Nico Yennaris: Former Arsenal and Brentford midfielder called up by China
Former Arsenal and Brentford midfielder Nico Yennaris has become the first foreign-born player to be called up by the China national team.
Yennaris, who was born in London and played for England at youth level, is eligible for China through his mother.
He joined Chinese Super League side Beijing Guoan from Brentford in January and was granted Chinese citizenship.
Known as Li Ke in China, 26-year-old Yennaris was also eligible to play for Cyprus through his father.
He will join up with Italian World Cup winner Marcello Lippi's squad for their upcoming friendlies against Philippines and Tajikistan.
China have previously resisted calls to include naturalised players in their squad.
Shao Zhijie, BBC Chinese Service
Ever since Lippi's "surprise" reappointment as head coach a week ago, the topic of naturalised players has been at the centre of the conversation about the next squad list.
According to local media, introducing at least some naturalised players is one of the conditions for the Italian's return to the job after 119 days.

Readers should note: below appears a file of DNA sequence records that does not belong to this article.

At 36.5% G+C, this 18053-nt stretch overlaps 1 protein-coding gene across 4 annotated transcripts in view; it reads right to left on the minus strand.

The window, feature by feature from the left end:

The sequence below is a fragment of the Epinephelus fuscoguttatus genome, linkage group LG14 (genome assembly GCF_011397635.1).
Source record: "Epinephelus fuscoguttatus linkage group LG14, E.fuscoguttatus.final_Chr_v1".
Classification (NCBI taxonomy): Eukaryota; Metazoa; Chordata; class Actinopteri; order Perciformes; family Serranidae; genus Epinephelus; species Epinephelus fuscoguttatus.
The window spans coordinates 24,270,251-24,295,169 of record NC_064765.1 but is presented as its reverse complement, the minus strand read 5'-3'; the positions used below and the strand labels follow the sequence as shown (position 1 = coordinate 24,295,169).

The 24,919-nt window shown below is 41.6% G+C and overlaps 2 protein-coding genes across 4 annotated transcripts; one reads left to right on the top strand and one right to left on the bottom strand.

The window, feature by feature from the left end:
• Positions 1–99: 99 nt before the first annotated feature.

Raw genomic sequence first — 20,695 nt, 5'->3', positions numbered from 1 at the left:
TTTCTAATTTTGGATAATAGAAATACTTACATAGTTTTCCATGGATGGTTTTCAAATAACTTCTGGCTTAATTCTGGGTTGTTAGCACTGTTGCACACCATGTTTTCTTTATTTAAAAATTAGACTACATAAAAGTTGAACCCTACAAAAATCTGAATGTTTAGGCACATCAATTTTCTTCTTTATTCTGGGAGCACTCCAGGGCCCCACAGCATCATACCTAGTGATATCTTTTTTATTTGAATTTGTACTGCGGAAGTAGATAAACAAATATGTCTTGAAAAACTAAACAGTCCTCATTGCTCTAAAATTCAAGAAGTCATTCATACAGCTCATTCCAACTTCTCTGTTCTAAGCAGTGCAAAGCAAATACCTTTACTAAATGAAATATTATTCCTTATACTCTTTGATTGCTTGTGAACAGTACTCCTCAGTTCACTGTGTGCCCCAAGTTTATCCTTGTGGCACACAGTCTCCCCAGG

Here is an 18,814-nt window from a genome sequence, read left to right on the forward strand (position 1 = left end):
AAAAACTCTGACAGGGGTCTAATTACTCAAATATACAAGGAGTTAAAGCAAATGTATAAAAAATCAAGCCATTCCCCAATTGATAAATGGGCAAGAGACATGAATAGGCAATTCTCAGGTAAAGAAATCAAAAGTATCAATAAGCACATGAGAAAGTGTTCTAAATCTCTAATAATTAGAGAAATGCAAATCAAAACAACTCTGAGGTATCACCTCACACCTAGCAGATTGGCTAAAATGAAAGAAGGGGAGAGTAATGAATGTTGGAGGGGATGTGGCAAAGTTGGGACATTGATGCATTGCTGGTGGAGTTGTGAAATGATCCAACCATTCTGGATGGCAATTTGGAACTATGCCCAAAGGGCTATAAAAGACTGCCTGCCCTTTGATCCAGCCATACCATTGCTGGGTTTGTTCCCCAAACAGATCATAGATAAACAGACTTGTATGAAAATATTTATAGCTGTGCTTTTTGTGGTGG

The priority for China's football development will be - as it always has been - to get the men's team into the World Cup, but they have failed to do so since 2002.
More worryingly, China have been unable to qualify for the Under-20 World Cup since 2005. That generation of Chinese players are now well into their 30s and have not won anything - and the younger players are not even considered to be as good.
That could mean that even if China gets everything right from now on in President Xi Jinping's grand football scheme, we still need another 10 years or so to see how it turns out.
Under that prospect, the country is now willing to take a new step for some short-term success - an idea toyed with over the years never committed to.
Yennaris is not the only immigrant player China is trying to bring to the national team. Beijing Guoan's John Hou Saeter and Guangzhou Evergrande's Tyias Browning are expected to follow that path in the future.
That does not mean controversies will be avoided.
During the "Two Sessions" in March, there was some debate about whether these players should be granted Chinese citizenship and what this means for Chinese nationality law in a wider sense. Incidentally, clubs were instructed not to use these players in the first two rounds of the 2019 Chinese Super League, to avoid the heat of the debate.
At the moment, China seems to be focusing on foreign players with at least some Chinese descent. But local media also reported on Thursday that two Brazilian players, Elkeson de Oliveira Cardoso and Ricardo Goulart Pereira are "in the process" of getting their Chinese citizenship.
If they get called up in the future, the question of whether Chinese football is still being played by Chinese will be asked.